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Handling multiple CPURLConnections with a common delegate

This week, Sheehan and I came across a problem that I’m sure others have too. The solution was obvious, once we figured it out.

The issue is: how can a single class that creates multiple asymchronouse CPURLConnections handle the responses.

Obviously, the class itself can only have a single delegate method:

-(void)connection:didReceiveData:

Our first thought was to create separate delegate classes just to handle those connections and set the delegate of the connection to an instance of that class. In fact, that turned out to be a good solution for requests that were made from different controllers.

But we still had a case, where we wanted to have the connection handled in the same class because, upon receipt of the response, certain actions had to take place. The solution we came up with turned out to be quite simple. We assigned “private” variables to those connections and in the delegate method, checked if the connection was the equal to the private variable.

var request = [[CPURLRequest alloc] initWithURL:[CPURL URLWithString:@"http://api.myserver.com]];

_firstConnection= [CPURLConnection connectionWithRequest:request delegate:self];

request = [[CPURLRequest alloc] initWithURL:[CPURL URLWithString:@"http://api.myserver.com/posts]];

_secondConnection = [CPURLConnection connectionWithRequest:request delegate:self];

-(void)connection:(CPURLConnection)connection didReceiveData:(CPData)data
{
    if (connection == _firstConnection) {
        [something doThis];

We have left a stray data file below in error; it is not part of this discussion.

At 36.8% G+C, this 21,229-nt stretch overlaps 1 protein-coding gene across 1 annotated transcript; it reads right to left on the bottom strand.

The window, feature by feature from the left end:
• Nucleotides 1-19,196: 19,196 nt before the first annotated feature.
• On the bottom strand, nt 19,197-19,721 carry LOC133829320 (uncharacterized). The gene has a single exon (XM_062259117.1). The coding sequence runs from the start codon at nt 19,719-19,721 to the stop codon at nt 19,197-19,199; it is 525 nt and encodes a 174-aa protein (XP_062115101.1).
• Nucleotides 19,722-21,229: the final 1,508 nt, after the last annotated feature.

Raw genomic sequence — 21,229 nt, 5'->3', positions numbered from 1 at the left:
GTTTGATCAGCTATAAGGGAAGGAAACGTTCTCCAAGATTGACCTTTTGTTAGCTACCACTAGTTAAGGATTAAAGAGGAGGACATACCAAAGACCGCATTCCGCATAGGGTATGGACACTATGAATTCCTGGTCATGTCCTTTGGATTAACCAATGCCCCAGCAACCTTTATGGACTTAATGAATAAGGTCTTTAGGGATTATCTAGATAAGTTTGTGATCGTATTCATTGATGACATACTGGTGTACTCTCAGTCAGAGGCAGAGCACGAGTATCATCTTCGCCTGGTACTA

}
    if (connection == _secondConnection) {
        [something doThat];
    }
}

– Dan

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Need a place to store random code you find on the web…CodeBox

A couple of days ago i bought my first App in the Mac App Store. CodeBox. CodeBox is a very simple program that lets you paste into it code that you find on the web. It also has syntax color coding and a simple, yet effective organization method.

Additionally, the author of the program is very responsive to Feedback email. he often responded to me within hours, if not minutes of my request.

I would encourage all coders to buy it today and support the developer. Here is the link to CodeBox on the Mac App Store.

Cappuccino nib2cib bindings are here.

I probably love programming Cappuccino apps as much as I love programming in Cocoa. Until last week though, one of the most powerful features in Cocoa, bindings in the NIB file, was not available. To bind NIB object values to a key path, you had to do so programmatically:

[myTextField bind:@”value” toObject:anObject  withKeyPath@”aKey” options:nil];

This also meant I had to create outlets for each control I had to bind and then connect those controls in the NIB.

Now, I thrown in an instance of CPObjectController (or one of it’s subclasses), set the content, and set the bindings to all the controls right in the NIB. Far less work.

280North, the folks who created Objective-J and Cappuccino, was bought by Motorola last year. Happily, development of this awesome frame hasn’t slowed a bit and perhaps has even sped up. More and more apps are appearing on the web, and I imagine there are many more to come. Of the new “full application” frameworks that have recently emerged, it certainly seems to be taking an early lead.

Tower rocks my GIT.

I will be the first to admit, I am not a command-line junkie. I like using GUI as much as I like programming apps that use a GUI. No doubt, GIT is the current preferred version control system out now and it’s great. At first, I used command-line, next came the GIT-plugin for TextMate.

I recently started a new gig helping StockTwits, a San Diego company, develop a new app using Cappuccino. One of the regular employees there introduced me to Tower. After a month of using it, I can’t imagine using anything else. It’s in beta now and FREE! If the developers release the final version as a paid app, they can count on at least one sale!

Hello world!

Welcome to my new blog. I will use this blog to share tips, hints, tricks, and general observations regarding programming Cocoa, iOS, Cappuccino & GNUstep along with Objective-C and Objective-J. If I could just help one person, then it will all be worth it.

Thanks

Dan